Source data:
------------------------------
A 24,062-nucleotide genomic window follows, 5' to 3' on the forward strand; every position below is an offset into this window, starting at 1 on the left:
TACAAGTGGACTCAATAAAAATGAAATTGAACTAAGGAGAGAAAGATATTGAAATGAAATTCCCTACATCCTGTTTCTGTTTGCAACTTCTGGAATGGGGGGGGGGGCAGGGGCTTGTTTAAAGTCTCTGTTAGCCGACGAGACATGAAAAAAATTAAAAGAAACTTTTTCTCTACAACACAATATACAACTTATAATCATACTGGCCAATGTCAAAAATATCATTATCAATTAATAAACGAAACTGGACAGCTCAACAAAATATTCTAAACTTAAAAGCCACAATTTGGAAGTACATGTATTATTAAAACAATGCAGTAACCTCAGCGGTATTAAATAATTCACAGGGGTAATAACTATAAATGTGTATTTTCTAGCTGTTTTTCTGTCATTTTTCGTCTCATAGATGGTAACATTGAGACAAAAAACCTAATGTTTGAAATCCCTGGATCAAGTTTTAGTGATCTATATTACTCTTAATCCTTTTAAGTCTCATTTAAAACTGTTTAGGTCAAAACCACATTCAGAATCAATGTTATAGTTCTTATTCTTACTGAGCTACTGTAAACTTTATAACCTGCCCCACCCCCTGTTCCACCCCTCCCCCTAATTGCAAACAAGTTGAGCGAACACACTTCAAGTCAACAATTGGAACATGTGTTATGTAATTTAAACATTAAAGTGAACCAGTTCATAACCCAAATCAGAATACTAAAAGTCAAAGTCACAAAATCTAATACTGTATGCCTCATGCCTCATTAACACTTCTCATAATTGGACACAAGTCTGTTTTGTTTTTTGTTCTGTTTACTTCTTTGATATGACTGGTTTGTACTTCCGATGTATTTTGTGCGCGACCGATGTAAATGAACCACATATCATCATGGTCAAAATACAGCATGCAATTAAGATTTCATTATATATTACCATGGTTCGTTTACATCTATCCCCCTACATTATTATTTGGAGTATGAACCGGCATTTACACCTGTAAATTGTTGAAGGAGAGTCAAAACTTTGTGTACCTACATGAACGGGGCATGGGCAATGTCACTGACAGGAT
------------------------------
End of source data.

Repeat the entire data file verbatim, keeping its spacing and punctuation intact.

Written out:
A 24,062-nucleotide genomic window follows, 5' to 3' on the forward strand; every position below is an offset into this window, starting at 1 on the left:
TACAAGTGGACTCAATAAAAATGAAATTGAACTAAGGAGAGAAAGATATTGAAATGAAATTCCCTACATCCTGTTTCTGTTTGCAACTTCTGGAATGGGGGGGGGGGCAGGGGCTTGTTTAAAGTCTCTGTTAGCCGACGAGACATGAAAAAAATTAAAAGAAACTTTTTCTCTACAACACAATATACAACTTATAATCATACTGGCCAATGTCAAAAATATCATTATCAATTAATAAACGAAACTGGACAGCTCAACAAAATATTCTAAACTTAAAAGCCACAATTTGGAAGTACATGTATTATTAAAACAATGCAGTAACCTCAGCGGTATTAAATAATTCACAGGGGTAATAACTATAAATGTGTATTTTCTAGCTGTTTTTCTGTCATTTTTCGTCTCATAGATGGTAACATTGAGACAAAAAACCTAATGTTTGAAATCCCTGGATCAAGTTTTAGTGATCTATATTACTCTTAATCCTTTTAAGTCTCATTTAAAACTGTTTAGGTCAAAACCACATTCAGAATCAATGTTATAGTTCTTATTCTTACTGAGCTACTGTAAACTTTATAACCTGCCCCACCCCCTGTTCCACCCCTCCCCCTAATTGCAAACAAGTTGAGCGAACACACTTCAAGTCAACAATTGGAACATGTGTTATGTAATTTAAACATTAAAGTGAACCAGTTCATAACCCAAATCAGAATACTAAAAGTCAAAGTCACAAAATCTAATACTGTATGCCTCATGCCTCATTAACACTTCTCATAATTGGACACAAGTCTGTTTTGTTTTTTGTTCTGTTTACTTCTTTGATATGACTGGTTTGTACTTCCGATGTATTTTGTGCGCGACCGATGTAAATGAACCACATATCATCATGGTCAAAATACAGCATGCAATTAAGATTTCATTATATATTACCATGGTTCGTTTACATCTATCCCCCTACATTATTATTTGGAGTATGAACCGGCATTTACACCTGTAAATTGTTGAAGGAGAGTCAAAACTTTGTGTACCTACATGAACGGGGCATGGGCAATGTCACTGACAGGAT